Confronting the elephant in the room—the ‘trilemma’ of population growth, economic growth and environmental sustainability

The ARC Centre of Excellence in Coral Reef Studies provides a good article on the phys.org website about sustainable development. What are your views?

 

Can sustainable development co-exist with current economic growth?

In low-income countries, populations often depend on extractive industries such as fishing, agriculture and mining, but have lower per capita consumption rates and higher population growth.

New research confronts the elephant in the room—the ‘trilemma’ of population growth, economic growth and environmental sustainability—and reveals the vast incompatibility of current models of economic development with environmental sustainability.

Using data collected from across the globe, national economies and natural resource use were closely examined by an international team of scientists using a mathematical model.

The results suggest that as long as our economic system retains its current structure, and if population growth continues, both high- and low-income countries will fail to achieve environmental sustainability.

The study, published today in the Proceedings of the National Academy of Sciences, is led by Professor Graeme Cumming of the ARC Centre of Excellence for Coral Reef Studies at James Cook University.

“There is a pervasive misconception that economic growth and development will eventually lead to environmental sustainability,” said lead author, Prof Cumming.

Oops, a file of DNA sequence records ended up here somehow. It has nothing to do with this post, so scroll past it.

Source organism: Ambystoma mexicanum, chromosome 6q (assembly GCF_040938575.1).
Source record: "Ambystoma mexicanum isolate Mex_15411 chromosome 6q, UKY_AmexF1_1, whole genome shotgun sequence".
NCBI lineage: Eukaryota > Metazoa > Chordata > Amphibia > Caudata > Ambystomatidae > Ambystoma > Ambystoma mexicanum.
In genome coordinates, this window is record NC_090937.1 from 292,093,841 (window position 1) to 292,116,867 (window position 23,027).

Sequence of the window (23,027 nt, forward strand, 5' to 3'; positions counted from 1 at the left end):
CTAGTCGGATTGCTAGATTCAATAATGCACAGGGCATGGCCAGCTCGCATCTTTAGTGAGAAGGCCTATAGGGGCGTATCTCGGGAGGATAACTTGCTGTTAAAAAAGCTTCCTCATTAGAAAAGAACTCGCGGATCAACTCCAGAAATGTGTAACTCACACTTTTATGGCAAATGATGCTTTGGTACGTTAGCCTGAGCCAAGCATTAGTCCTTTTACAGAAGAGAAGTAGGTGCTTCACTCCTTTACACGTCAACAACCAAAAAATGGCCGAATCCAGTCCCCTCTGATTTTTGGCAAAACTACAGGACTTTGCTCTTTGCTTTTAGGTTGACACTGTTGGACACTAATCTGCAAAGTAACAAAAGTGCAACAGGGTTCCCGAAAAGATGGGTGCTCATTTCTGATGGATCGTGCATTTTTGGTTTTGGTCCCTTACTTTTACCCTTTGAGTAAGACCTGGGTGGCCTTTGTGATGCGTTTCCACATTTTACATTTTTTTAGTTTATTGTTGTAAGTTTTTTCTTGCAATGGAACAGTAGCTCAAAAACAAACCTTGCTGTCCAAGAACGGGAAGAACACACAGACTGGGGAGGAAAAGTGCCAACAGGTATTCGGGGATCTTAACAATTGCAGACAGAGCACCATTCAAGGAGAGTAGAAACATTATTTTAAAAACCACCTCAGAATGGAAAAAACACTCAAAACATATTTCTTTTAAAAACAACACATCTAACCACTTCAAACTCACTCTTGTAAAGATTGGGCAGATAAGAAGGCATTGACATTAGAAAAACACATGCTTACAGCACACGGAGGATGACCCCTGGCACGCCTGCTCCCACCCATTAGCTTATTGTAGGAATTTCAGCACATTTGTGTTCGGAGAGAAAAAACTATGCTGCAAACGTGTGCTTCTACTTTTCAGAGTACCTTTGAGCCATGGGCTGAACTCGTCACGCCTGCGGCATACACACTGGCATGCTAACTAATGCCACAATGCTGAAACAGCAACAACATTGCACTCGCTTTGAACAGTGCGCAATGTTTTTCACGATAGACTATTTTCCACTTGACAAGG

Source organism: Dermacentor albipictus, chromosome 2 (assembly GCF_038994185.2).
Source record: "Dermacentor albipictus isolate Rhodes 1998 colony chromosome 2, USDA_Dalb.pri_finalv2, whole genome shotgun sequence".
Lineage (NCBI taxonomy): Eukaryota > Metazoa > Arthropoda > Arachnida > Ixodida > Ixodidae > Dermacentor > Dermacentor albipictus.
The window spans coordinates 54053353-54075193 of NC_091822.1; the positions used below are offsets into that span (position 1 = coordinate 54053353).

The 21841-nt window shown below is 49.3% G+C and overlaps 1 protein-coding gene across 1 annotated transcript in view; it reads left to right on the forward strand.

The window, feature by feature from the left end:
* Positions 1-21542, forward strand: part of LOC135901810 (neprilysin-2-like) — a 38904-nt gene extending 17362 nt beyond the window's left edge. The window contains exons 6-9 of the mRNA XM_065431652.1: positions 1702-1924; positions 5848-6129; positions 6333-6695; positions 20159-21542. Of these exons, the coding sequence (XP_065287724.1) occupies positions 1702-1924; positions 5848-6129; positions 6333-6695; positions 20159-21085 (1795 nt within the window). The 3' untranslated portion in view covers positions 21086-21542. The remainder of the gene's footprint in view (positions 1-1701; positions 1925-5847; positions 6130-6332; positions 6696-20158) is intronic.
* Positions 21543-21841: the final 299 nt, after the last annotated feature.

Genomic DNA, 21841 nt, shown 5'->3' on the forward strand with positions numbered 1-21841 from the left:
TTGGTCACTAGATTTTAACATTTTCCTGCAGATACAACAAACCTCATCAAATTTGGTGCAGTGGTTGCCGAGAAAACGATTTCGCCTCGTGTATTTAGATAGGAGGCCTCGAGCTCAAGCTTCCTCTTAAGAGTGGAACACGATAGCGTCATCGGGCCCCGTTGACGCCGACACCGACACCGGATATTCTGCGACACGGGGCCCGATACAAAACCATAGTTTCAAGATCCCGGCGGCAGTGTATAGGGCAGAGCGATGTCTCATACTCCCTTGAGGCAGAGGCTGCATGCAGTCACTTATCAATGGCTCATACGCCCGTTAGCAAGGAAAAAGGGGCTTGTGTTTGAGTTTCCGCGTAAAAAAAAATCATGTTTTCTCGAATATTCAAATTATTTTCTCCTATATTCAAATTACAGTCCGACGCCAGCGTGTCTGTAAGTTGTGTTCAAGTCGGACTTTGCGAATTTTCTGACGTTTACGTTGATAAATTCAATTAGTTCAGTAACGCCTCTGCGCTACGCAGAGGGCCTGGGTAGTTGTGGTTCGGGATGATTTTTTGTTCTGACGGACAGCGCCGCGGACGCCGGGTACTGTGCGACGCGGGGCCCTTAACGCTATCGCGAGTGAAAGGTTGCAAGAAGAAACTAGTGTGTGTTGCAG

“While high-income countries may appear to support a more sustainable lifestyle, in practice, they consume more resources per capita than low-income countries.”

“It’s just that their ecological and economic impacts are felt in other places.”

The researchers found that patterns of resource use for both high- and low-income countries reflected predicable environmental outcomes.

High-income countries often rely more on non-extractive industries, such as manufacturing and services, but also consume more per capita and import more raw materials.

In contrast, in low-income countries, populations depend more on extractive industries such as agriculture, logging and mining, but have lower per capita consumption rates and higher population growth.

For example, an estimated 500 million people globally rely on the goods and services provided by healthy coral reef ecosystems. The effects of climate change are already revealing threats to livelihoods and a potential ecological collapse that is beyond intervention.

“Feedbacks between income and population growth are pushing countries farther from sustainability,” said co-author Professor Stephan von Cramon-Taubadel of the University of Göttingen.

“As a society, we need to find ways to make economic development and good standards of living compatible with ecological sustainability. We can use this knowledge to steer economic growth towards win-win outcomes for people and the environment.”

The researchers argue that one key to achieving this is to restructure the economic system, particularly in less wealthy nations where rapid economic growth may lead to significant declines in quality of life.

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